In Language

# Romans and the Art of Writing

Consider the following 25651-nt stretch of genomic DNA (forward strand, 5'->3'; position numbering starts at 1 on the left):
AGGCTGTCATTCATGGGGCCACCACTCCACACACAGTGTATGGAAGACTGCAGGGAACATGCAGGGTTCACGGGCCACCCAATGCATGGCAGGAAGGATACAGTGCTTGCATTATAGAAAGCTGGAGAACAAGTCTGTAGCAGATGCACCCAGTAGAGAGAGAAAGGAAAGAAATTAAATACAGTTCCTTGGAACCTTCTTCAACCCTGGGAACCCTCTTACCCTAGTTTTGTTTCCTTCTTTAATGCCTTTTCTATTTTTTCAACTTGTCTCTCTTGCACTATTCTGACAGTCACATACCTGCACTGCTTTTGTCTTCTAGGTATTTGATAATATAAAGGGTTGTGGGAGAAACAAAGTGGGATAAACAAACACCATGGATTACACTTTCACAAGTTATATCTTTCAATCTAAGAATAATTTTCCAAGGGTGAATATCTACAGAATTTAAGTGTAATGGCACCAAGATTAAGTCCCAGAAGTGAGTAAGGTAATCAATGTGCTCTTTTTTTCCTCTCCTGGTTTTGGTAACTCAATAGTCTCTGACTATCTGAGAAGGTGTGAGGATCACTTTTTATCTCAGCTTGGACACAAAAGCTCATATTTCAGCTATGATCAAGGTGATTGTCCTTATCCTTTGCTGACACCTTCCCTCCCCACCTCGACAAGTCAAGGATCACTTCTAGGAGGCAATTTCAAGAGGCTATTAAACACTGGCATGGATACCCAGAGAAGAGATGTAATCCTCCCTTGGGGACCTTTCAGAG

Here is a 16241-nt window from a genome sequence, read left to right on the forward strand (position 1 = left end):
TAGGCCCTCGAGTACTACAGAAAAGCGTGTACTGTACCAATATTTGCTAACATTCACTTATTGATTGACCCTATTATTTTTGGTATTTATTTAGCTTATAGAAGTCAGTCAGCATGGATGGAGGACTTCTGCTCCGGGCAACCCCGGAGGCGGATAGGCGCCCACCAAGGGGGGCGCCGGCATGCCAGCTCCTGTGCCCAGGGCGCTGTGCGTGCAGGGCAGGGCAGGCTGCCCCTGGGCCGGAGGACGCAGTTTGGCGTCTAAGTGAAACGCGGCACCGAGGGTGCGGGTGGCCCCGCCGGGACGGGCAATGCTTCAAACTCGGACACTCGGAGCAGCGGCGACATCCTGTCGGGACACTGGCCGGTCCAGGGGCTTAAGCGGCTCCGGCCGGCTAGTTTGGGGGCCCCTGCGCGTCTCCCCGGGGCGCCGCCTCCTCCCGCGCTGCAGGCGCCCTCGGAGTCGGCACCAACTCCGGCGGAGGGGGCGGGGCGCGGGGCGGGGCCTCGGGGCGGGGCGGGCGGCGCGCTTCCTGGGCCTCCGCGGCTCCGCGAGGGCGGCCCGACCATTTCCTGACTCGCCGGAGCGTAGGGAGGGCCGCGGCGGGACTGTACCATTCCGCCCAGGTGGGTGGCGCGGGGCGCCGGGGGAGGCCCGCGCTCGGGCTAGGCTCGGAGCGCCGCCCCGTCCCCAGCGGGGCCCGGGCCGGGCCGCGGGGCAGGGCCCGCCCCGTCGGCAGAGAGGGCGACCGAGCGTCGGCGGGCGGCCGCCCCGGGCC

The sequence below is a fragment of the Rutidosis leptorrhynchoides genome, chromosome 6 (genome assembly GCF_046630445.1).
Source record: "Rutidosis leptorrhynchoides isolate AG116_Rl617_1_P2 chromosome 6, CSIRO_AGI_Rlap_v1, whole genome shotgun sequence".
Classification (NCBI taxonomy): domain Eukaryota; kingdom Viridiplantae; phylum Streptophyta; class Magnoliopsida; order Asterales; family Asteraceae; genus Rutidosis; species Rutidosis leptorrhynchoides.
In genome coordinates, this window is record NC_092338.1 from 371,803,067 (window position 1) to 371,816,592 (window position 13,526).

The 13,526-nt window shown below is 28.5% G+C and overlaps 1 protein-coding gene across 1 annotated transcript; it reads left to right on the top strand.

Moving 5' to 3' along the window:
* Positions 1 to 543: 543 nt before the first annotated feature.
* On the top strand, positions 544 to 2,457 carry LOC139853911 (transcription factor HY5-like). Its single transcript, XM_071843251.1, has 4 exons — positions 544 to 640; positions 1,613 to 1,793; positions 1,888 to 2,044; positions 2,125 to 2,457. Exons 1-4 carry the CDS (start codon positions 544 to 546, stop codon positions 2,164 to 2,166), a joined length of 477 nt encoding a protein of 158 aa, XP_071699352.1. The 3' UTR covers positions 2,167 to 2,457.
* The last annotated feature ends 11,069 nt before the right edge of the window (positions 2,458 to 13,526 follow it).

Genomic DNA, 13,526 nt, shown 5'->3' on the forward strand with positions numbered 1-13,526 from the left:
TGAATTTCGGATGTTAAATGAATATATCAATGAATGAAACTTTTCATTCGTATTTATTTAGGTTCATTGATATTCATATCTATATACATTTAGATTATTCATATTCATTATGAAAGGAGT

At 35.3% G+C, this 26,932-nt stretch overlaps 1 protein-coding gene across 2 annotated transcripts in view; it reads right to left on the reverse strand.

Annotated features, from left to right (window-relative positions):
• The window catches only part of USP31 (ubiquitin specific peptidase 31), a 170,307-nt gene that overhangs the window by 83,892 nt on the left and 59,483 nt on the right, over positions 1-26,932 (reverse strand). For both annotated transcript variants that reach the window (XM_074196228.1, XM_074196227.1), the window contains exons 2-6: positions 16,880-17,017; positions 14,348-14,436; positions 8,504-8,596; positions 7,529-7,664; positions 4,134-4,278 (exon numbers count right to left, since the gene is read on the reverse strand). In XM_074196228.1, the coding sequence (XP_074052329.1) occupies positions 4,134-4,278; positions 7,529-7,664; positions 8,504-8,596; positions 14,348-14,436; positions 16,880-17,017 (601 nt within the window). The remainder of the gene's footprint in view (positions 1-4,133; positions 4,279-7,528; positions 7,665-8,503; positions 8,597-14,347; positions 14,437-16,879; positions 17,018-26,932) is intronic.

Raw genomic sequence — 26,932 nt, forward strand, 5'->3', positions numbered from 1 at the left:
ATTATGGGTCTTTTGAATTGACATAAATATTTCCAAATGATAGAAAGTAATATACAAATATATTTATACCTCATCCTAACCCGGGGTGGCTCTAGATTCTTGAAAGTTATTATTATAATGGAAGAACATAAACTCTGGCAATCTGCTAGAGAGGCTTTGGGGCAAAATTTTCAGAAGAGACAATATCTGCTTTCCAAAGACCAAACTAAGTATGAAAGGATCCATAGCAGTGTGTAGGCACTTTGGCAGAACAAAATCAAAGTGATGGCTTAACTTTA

In the 7th century BC, Rome began its adventure in writing. Although the skill of reading and writing was restricted to the wealthy, it was a crucial element to the developmen…t of the Romans in order to record thoughts and ideas. It was even used as a form of entertainment during Rome's time. The Romans had quite a variety of tools to write with, both expensive and inexpensive, and in fact some of their methods are quite similar to the ones we use today. Many of the methods and the alphabet itself is very similar to that which is seen today.The Romans adopted the Latin alphabet, which was introduced to them by the Greeks. They expanded this alphabet to better suit their own needs. Within the first century BC, this alphabet was refined by the Romans to consist of a total of 21 letters, and it was soon expanded to contain the letters K, Y, and Z. This Latin alphabet was very similar to our own, and it should not be surprising as much of our alphabet was inspired by this alphabet. Writing was an art of refinement for the Romans. They experimented with the art and have eventually settled on writing with a left to right method, similar to that of English methods today.The Romans often chiseled their alphabet into pillars, buildings, and other stone structures. These 'writings' had no form of punctuation to speak of and typically look to be an uninterrupted paragraph of text. They wrote using ink and papyrus, a form of paper made from the papyrus plant. They also used wax tablets, into which they could carve their letters. These wax tablets could be erased and were far less expensive than more permanent methods of writing, and thus were used frequently as a tool for instruction.The Romans did not spread the wealth of knowledge when it came to reading or writing. Typically only the children of wealthy parents were taught how to read and write. These children typically started their tutoring at the age of six. These children practiced using what was called a 'stylus', which was a stick used to write letters onto wax tablets during that era. This allowed the children to easily rub out letters as needed to better refine their writing abilities. Wax tablets, due to their cost effectiveness, made tutoring a bit more accessible to the wealthy.Rome's writing was diverse in nature. It was a tool used to communicate ideas between those who had the necessary schooling to read and write. It was also a method to express oneself through the writing of poetry or other arts of entertainment. While reading and writing was a tool of the privileged, it was nonetheless a valuable tool for recording thoughts and ideas so that they may be referred to at a future date. Unfortunately many of these writings did not survive the test of time, though the chiseled letters of stone remain to inform researchers as to how the Romans developed and used this alphabet.The alphabet they took in and refined is very similar to that we have today. Writing may have been an art restricted to the wealthy in the Roman era, but they took great pride in it as can be seen by the wondrous works carved into their structures that still stand to this day. Even their methods have carried on for a very long time. It would be false to give Rome all the credit for today's writing, but they've certainly had a hand in its development.The Latin alphabet had a high impact in English literature today, but the numbers used today stem from Arabic culture. Roman numerals are vastly different to what we use today, and they typically consisted of a combination of Latin letters to represent the thought of a number. (MORE)